Alum trades Vt. for NYC ad job

Castleton alumna Sky Barsch moved to New York to work for The Nation as Advertisement Director. Photo courtesy of Sky Barsch. 

During the first snow of the season, 36-year-old Castleton University alumna Sky Barsch started sobbing on 9th Avenue in New York City. Someone approached her and bought her a cup of coffee to help calm her down. Now he is her “Instagram BFF.”

This is a rite of passage in New York city.

“Apparently everyone in New York has their first public cry because you can’t hide anywhere here,” Barsch said with a laugh.

Moving to New York after living in Vermont for 17 years was an adjustment for Barsch. In Vermont she worked for multiple publications as a writer. She was a reporter for the Barre-Montpelier Times Argus, Burlington Free Press, and was a freelance writer for publications like the New York Times and Cleveland Magazine. She later owned Vermont Sports Magazine and became a publisher for Vermont Life.

In Vermont, she lived a very outdoorsy and active lifestyle that included mountain biking, skiing and hiking – none of which can be found in New York City.

She still remains active with her dog Siena, however, taking her on an hour-long walk every morning before going to work at her current position at The Nation magazine, as advertising director.

“You also walk so much here that you stay in good shape. I probably walk four to six miles a day just commuting,” she said.

And she still goes back to Vermont twice a month to see her boyfriend and go mountain biking.

When Barsch moved to New York, she learned some hard life lessons – like don’t park within 17 feet of a fire hydrant.

“Your car will get towed to a place on 12th Avenue you never want to go,” Barsch said.

She also had to adjust to how close everyone was to each other all the time as well, especially on the subway.

“When I first started commuting on the subway, I was like ‘I’m doing this wrong, like I keep getting bruised. People just like shoved past you,” Barsch said.

She loved what she had been doing in Vermont, but she wanted to work for a bigger publication, which is what prompted the move to the city. Now, at The Nation, she works in advertising, which she had some knowledge of from her time as owner of Vermont Sports Magazine and associate publisher of Vermont Life.

“I kind of just had a knack for it,” she said.

She said it’s different than reporting, but in some ways it’s similar.

“There are a lot of reportorial skills that are involved in advertising. It still uses that part of my brain, just kind of in a different way,” she said.

She still has to research a lot and match the advertisers to her audience at The Nation.

“By coming to them with at least a general understanding of their organization, what their goals might be, you can offer that service or help them,” Barsch said.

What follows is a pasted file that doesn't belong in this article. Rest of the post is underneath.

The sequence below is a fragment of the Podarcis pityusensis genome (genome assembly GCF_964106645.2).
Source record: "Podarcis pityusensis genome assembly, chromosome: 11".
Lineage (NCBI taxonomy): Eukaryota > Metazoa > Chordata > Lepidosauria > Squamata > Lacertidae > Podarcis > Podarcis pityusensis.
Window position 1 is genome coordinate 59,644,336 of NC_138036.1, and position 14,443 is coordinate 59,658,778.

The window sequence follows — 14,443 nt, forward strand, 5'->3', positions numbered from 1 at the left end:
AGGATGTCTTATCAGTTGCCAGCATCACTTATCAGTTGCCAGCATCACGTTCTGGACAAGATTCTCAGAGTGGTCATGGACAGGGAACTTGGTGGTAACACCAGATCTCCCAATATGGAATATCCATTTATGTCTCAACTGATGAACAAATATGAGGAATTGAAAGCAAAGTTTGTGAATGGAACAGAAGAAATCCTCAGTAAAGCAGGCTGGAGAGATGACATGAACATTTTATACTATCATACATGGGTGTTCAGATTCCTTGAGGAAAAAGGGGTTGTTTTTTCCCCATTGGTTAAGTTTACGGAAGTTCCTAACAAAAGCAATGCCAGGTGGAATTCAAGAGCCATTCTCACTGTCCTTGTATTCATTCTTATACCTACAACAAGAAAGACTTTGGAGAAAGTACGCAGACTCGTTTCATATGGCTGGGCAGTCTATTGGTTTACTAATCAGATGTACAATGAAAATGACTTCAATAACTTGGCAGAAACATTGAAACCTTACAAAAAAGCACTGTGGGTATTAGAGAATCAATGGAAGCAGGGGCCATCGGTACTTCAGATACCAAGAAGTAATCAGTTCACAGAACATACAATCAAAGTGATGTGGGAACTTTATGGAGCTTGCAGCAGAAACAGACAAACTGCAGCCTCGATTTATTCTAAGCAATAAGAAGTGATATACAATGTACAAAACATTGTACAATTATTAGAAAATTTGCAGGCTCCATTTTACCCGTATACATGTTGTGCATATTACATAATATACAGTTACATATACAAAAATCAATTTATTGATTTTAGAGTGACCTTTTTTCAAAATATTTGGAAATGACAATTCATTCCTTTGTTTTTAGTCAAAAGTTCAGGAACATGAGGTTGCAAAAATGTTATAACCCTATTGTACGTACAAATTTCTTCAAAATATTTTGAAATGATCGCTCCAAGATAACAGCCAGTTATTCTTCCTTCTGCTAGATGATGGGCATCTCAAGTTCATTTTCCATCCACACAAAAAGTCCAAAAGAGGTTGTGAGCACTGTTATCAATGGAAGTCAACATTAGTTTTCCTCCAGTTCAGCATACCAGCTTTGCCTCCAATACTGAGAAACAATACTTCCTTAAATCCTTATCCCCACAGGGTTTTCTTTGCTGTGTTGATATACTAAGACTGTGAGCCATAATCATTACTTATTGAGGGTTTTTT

She said she struggled to fit in at The Nation at first because she was used to knowing everyone in Vermont and knowing the people she worked with. She’s now tight with her co-workers, but said she wasn’t at first.

“It’s much quieter, it’s much more serious. Everybody’s heads are down and they’re doing their work. It took a long time to kind of make friends here, but now that I have and I’ve gotten to know people, they’re amazing,” Barsch said.

In her time as a reporter, she wrote some pieces she easily recalls. One was about a woman who was breastfeeding her infant before take-off on a Delta Airline plane.

She was asked to cover up, but she refused and was kicked off the plane. She then sued the airline and won because it violated a Vermont civil right that allowed her to breastfeed in public.

Barsch wrote the story and was shocked by the responses.

“I didn’t expect there to be so much push back. There were some really nasty comments,” she said.

She also spoke of how difficult it was to write about the funerals of soldiers who had died in the Iraq war. She said the families were grateful that she put the time in to write about the deceased in ways other than their time in the war.

Recently she wrote about her own loss, of her father who passed away suddenly a few weeks ago. He had been in the Air Force in Vietnam and when he came back, he wasn’t ever the same.

She hadn’t spoken to him in years because of their “complicated” relationship, but she knew she had to write about him when she visited the spot where he taught her to fish.

Emotions flooded her and the words came easily when she went to write.

“I felt like I had honored him in a way that was honest and truthful and mostly positive. I think he would have liked it,” Barsch said.

This experience made her realize that she wants to get back into writing more.

“That’s what I feel is in my heart, it’s what I want to do with my life and maybe this was a way to bring that to the forefront again,” she said.

Professors who worked with her recognized her talent as a writer.

“The thing about Sky that set her apart from other students of the time is that she actually CARED about things. She went to that first anti-Bush rally when he won by Supreme Court, not by election. Did a great story about it too,” said Robert Gershon, one of Barsch’s professors.

After only teaching Barsch in one class, News Media Ethics, Professor David Blow recognized how much potential Barsch had to excel in the journalism field.

“She’s truly a star and someone students and faculty at CU can look up to,” Blow said.

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